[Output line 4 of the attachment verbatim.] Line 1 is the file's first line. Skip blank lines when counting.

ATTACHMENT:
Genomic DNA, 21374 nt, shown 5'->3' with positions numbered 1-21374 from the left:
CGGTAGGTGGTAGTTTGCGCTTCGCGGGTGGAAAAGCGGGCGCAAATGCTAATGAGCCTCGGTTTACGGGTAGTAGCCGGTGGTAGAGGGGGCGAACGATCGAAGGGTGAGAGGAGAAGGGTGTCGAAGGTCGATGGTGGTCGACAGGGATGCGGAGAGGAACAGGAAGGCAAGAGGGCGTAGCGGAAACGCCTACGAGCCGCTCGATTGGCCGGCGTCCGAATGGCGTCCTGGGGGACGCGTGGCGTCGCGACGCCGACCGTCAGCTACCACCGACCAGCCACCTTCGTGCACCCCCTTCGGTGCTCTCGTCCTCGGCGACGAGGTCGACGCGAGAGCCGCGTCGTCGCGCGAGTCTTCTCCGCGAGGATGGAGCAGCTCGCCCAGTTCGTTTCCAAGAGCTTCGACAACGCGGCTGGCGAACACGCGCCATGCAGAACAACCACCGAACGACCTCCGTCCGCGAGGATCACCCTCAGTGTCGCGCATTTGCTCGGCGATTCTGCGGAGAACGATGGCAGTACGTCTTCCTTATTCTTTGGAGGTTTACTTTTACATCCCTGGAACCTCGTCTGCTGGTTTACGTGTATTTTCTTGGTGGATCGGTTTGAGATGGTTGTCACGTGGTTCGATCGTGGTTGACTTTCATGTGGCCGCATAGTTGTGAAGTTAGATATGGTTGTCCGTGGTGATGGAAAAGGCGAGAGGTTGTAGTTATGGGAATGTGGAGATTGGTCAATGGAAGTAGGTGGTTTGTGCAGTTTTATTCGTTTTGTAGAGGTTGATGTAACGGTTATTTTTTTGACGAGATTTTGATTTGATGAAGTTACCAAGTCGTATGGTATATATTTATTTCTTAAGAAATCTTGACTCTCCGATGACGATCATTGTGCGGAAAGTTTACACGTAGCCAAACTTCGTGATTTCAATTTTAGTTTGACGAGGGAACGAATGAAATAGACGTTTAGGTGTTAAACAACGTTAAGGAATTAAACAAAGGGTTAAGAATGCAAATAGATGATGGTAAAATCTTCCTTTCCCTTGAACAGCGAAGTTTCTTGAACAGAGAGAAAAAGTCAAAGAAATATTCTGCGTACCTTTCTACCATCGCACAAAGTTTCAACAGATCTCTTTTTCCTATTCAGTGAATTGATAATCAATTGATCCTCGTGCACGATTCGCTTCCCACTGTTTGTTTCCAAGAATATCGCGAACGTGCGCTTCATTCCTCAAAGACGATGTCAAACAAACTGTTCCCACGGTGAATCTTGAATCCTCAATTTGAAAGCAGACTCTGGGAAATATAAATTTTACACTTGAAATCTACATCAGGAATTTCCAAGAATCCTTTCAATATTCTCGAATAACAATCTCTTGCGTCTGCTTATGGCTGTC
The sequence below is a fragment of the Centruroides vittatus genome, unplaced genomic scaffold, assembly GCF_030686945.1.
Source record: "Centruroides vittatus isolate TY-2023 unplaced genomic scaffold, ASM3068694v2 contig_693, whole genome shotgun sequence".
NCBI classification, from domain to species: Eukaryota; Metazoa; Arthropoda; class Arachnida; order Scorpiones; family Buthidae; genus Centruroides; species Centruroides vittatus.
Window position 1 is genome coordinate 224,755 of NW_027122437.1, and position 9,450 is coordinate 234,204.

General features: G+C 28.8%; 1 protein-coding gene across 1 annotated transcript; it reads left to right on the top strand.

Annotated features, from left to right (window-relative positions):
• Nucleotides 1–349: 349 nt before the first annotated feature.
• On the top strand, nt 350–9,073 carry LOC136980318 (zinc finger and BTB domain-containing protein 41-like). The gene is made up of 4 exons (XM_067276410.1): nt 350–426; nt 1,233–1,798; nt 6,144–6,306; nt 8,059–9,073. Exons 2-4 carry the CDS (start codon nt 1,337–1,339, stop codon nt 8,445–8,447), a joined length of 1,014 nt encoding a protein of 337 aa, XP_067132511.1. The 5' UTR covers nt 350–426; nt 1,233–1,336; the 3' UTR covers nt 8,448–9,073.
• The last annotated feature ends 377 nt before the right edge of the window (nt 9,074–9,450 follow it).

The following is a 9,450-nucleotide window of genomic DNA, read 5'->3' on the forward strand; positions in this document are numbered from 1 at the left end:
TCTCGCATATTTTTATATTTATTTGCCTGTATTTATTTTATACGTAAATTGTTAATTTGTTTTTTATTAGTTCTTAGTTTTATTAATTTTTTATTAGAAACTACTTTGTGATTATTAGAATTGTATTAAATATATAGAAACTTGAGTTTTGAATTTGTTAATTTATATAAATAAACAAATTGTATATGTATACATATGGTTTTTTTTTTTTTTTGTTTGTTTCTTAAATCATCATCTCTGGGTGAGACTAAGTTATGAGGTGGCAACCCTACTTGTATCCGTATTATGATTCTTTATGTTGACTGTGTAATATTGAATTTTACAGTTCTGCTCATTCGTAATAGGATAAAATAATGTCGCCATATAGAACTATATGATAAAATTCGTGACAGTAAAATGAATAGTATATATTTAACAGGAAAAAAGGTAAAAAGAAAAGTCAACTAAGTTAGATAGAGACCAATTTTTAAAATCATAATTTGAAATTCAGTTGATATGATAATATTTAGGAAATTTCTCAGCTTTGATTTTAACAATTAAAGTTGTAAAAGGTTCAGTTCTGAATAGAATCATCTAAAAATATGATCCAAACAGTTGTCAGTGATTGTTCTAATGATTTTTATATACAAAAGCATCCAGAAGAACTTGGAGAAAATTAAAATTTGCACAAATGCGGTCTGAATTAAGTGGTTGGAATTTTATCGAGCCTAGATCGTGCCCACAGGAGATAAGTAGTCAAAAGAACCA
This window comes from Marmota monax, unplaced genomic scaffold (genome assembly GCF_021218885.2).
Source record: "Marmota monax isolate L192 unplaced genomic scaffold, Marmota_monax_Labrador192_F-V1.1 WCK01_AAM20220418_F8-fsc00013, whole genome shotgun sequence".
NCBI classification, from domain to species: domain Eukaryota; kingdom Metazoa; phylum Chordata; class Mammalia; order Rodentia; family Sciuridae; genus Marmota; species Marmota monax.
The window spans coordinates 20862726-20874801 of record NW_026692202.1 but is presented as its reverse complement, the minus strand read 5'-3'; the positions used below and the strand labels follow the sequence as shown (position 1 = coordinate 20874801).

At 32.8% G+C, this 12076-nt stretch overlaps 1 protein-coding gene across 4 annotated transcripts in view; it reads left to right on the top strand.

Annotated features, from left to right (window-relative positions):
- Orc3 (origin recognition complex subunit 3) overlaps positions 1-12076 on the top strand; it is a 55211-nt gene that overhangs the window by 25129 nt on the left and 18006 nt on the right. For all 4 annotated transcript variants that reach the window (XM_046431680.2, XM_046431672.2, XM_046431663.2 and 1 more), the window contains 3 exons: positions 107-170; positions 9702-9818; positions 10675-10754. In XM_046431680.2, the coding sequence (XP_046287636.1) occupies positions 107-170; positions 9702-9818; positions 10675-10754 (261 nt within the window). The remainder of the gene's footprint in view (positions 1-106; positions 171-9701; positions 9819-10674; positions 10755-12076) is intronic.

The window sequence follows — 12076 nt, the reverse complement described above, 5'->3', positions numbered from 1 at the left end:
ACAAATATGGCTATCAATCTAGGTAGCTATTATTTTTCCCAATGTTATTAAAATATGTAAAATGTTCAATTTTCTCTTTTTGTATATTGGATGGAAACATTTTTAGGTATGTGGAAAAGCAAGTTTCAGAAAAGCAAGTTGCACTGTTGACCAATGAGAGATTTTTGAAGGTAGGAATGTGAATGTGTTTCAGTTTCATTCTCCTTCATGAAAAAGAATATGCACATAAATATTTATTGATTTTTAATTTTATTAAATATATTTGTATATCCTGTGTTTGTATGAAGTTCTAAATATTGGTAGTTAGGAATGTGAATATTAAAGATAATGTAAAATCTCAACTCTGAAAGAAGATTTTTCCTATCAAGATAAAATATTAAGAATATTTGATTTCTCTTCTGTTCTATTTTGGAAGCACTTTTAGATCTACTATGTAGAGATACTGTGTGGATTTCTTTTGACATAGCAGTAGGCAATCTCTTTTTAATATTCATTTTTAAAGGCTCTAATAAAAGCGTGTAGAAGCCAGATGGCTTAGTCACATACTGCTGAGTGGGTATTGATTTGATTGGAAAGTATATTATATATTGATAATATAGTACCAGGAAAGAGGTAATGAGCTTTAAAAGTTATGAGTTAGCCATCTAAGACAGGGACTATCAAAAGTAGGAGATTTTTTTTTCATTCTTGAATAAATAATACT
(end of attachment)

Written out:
Source record: "Centruroides vittatus isolate TY-2023 unplaced genomic scaffold, ASM3068694v2 contig_693, whole genome shotgun sequence".